How much credit should be given to the authors of comments or the originators of ideas in wikis, and how should this be done? It seems to me the current system is fairly anonymous; at the creation of a page perhaps the content is signed by an author, but after awhile, as the page gets refactored, it becomes impractical to note who contributed exactly what, and so personal attributions are erased. I feel this is a good thing in general; however, it would be nice if it were possible for another mode of attribution, one in which authors could make contributions and get credit for them.
There are at least two different sorts of AuthorshipCredit which may be useful:
In a GiftWiki, one would expect goal II to predominate; in an AcademicWiki, one would have both goals. In an academic setting, one has the additional problem of giving credit for being generally helpful in the past to people even if they no longer help out as much. Also, one should note that you may want name recognitions for having great ideas, or you may also want name recognition for being generally helpful (editing, organizing, and teaching others).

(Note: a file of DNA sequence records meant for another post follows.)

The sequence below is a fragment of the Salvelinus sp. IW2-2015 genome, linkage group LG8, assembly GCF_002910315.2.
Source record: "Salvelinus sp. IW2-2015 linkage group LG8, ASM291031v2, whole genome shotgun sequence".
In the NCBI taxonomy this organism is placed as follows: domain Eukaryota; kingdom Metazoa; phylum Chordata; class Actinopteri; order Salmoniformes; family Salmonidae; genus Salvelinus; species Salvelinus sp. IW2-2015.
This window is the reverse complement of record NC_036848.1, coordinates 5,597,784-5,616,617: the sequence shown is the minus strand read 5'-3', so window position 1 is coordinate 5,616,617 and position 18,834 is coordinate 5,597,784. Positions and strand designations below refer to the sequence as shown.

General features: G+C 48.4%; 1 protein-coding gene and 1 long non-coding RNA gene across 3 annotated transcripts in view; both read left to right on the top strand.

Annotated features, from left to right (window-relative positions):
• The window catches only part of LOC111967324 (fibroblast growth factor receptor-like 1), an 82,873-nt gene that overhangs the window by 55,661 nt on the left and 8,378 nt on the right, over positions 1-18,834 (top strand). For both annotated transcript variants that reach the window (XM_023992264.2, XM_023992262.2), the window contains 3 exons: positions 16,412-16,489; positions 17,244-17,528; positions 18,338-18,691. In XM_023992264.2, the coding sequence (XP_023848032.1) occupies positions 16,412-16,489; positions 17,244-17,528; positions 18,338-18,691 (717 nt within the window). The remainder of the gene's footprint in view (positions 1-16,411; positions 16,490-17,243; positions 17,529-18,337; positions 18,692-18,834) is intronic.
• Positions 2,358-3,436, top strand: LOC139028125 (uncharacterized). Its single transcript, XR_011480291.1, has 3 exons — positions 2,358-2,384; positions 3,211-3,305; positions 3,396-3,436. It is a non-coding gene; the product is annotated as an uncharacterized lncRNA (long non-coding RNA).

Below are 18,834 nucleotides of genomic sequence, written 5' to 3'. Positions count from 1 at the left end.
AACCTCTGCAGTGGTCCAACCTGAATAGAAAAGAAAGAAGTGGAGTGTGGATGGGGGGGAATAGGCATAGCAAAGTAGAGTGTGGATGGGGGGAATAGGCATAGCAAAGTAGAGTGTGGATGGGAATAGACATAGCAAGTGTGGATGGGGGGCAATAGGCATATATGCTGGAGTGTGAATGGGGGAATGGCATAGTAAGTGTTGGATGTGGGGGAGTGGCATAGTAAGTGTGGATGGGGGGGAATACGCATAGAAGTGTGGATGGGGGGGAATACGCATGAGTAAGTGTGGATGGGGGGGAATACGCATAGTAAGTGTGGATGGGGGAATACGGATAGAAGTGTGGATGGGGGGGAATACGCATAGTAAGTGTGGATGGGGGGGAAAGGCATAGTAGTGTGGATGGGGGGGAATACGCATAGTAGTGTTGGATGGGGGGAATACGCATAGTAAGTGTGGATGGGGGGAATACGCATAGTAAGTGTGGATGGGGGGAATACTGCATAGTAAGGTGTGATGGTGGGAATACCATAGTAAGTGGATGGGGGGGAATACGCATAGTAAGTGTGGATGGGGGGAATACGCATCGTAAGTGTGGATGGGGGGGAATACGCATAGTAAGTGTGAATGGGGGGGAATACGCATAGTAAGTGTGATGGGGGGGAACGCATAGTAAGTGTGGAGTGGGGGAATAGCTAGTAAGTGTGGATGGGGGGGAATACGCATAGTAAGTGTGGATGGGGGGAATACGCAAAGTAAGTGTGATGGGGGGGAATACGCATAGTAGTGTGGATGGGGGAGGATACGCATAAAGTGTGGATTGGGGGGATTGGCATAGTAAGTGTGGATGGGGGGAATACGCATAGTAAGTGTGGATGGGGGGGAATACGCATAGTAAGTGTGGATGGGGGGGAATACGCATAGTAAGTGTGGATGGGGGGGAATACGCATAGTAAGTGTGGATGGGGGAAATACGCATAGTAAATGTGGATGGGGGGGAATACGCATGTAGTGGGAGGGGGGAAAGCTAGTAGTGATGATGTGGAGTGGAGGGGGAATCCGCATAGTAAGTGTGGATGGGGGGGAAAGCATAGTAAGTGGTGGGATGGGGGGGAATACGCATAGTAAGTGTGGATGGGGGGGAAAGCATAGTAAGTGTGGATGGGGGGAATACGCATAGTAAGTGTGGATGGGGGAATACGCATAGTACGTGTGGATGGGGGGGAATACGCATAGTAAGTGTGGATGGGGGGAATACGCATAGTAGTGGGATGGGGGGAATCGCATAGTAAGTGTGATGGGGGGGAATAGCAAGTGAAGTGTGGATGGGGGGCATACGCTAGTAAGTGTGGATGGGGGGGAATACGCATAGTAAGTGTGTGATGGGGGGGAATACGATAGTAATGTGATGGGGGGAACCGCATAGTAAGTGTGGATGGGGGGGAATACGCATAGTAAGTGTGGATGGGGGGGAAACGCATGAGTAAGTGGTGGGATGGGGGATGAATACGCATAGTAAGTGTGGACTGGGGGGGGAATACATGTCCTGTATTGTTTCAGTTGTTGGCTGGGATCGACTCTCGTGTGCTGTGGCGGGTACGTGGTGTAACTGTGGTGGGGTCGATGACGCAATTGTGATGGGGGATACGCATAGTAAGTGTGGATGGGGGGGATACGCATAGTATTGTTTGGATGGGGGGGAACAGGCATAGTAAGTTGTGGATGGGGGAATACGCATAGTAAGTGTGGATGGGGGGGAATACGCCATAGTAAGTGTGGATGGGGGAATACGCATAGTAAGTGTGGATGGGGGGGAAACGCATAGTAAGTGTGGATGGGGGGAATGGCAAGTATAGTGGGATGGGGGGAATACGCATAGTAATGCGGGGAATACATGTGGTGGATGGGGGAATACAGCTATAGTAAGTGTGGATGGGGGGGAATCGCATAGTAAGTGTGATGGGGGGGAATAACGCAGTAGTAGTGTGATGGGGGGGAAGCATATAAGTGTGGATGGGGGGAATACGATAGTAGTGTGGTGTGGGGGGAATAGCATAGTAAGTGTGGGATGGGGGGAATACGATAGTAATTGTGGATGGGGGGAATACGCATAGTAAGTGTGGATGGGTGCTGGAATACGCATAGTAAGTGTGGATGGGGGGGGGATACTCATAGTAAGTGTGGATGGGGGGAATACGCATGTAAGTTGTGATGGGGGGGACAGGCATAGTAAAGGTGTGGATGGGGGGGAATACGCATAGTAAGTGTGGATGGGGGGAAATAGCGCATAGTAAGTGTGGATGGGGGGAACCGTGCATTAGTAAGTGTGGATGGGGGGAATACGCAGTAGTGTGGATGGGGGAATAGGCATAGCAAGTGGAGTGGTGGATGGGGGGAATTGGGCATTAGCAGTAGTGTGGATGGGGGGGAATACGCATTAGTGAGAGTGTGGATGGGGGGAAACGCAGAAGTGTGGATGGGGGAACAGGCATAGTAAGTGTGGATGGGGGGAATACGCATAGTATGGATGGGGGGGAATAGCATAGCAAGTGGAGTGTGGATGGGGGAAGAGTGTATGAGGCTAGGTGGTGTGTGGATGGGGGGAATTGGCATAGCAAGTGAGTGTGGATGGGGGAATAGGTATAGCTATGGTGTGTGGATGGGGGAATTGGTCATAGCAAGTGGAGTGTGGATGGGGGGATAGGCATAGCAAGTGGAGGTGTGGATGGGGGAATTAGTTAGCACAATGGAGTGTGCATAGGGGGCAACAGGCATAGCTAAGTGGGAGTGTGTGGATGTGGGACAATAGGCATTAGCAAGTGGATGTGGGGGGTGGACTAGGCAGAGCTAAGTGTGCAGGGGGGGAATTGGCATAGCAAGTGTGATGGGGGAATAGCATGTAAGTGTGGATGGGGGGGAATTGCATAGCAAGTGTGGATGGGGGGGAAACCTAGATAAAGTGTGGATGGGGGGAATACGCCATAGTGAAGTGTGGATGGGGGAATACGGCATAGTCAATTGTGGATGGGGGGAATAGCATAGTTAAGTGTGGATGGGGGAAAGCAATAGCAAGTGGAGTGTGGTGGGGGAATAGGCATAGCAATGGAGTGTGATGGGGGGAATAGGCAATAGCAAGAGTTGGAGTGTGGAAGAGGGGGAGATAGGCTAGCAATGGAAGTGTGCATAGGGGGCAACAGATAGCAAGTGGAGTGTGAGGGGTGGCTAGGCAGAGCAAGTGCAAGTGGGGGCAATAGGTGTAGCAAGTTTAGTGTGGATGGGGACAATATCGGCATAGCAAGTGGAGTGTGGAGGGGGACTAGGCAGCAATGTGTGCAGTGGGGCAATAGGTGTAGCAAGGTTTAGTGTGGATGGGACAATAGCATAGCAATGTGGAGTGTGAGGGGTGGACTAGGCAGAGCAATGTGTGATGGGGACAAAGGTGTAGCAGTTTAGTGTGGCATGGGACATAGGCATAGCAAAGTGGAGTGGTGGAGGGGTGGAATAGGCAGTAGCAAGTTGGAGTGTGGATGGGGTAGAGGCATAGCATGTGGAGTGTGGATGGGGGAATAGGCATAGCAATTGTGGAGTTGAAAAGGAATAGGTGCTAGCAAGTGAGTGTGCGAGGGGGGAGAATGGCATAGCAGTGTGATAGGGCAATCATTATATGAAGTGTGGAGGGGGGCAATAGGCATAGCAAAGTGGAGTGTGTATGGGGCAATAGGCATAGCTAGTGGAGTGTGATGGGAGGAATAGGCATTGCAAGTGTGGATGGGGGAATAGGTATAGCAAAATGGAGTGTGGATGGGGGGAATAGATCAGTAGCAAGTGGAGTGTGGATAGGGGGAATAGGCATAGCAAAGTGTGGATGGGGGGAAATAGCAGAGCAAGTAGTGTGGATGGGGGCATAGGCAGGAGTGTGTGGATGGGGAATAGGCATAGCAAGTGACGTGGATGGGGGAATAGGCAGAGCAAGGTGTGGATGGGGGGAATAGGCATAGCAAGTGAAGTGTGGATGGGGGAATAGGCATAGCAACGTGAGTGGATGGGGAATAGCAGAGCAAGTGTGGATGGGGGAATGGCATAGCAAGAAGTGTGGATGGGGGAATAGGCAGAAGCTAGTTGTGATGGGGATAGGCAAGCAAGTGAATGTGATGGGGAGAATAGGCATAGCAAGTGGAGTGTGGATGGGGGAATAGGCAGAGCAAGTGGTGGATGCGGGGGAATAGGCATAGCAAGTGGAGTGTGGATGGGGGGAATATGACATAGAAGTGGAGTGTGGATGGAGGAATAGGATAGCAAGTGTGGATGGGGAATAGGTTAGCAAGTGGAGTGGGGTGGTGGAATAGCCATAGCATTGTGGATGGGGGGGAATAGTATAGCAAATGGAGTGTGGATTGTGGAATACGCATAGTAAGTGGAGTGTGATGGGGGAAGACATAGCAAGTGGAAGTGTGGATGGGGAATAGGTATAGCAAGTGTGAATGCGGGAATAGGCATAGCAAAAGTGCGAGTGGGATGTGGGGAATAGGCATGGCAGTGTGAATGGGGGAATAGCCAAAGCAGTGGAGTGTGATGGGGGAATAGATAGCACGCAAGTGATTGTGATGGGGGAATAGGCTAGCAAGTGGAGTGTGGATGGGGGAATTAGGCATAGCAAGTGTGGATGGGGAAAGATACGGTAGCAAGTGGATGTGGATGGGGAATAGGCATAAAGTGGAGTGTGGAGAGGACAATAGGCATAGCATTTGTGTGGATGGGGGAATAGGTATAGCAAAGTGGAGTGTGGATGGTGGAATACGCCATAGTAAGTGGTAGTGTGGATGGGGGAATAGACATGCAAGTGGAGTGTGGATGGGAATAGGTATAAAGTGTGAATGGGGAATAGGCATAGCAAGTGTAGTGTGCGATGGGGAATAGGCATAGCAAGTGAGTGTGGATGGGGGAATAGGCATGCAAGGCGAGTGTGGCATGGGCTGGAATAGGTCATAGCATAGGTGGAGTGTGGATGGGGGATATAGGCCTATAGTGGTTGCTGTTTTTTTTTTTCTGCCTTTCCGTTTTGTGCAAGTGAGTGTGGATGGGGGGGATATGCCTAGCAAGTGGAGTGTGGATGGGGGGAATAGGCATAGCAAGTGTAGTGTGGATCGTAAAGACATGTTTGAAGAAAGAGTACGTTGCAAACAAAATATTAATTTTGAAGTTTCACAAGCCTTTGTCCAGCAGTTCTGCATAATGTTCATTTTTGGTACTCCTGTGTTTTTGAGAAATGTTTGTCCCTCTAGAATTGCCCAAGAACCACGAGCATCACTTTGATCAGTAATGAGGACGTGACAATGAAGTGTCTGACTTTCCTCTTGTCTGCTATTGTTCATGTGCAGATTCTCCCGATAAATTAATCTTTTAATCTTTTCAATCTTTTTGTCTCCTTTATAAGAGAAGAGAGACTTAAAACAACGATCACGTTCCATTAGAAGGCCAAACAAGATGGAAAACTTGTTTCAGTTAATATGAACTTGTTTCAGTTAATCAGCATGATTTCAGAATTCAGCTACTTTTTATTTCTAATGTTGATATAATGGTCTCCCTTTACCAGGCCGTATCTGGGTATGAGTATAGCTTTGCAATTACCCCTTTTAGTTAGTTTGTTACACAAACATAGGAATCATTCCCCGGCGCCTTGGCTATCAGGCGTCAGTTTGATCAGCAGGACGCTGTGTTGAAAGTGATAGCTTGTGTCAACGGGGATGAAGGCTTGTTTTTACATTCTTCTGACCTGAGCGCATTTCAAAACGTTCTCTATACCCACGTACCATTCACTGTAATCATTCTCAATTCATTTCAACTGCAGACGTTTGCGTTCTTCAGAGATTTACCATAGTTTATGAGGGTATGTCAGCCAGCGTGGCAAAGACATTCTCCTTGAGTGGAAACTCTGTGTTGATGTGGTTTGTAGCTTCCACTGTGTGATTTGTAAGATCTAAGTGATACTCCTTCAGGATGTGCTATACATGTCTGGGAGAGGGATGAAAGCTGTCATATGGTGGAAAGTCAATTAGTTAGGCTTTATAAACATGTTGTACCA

General issues that affect many of the proposed solutions are:
some comments specific to the academic case have been moved to AcademicWiki.
General name recognition of 'good' authors or editors may be desired.
The "Contributors:" tag below entries used on some MeatBall pages is one way to achieve this. One problem with this solution is that in a professional academic setting it seems that disputes would develop over people adding their names to the "contributors" line without having contributed "enough".
Another problem is that this solution does not lend itself to a personal choice by each author as to whether they want to get some sort of credit for an idea; for instance, on MeatballWiki (and maybe WikiWiki also) I would expect that sometimes "Contributors" tags are erased during refactoring. A wiki community would have to develop strong norms about the retention of "Contributors" tags in order for these tags to really fulfill their function. It would be nice to have a TechnologySolution that would allow some authors to retain credit for their contributions even if there were others in the community who didn't want to bother about such things.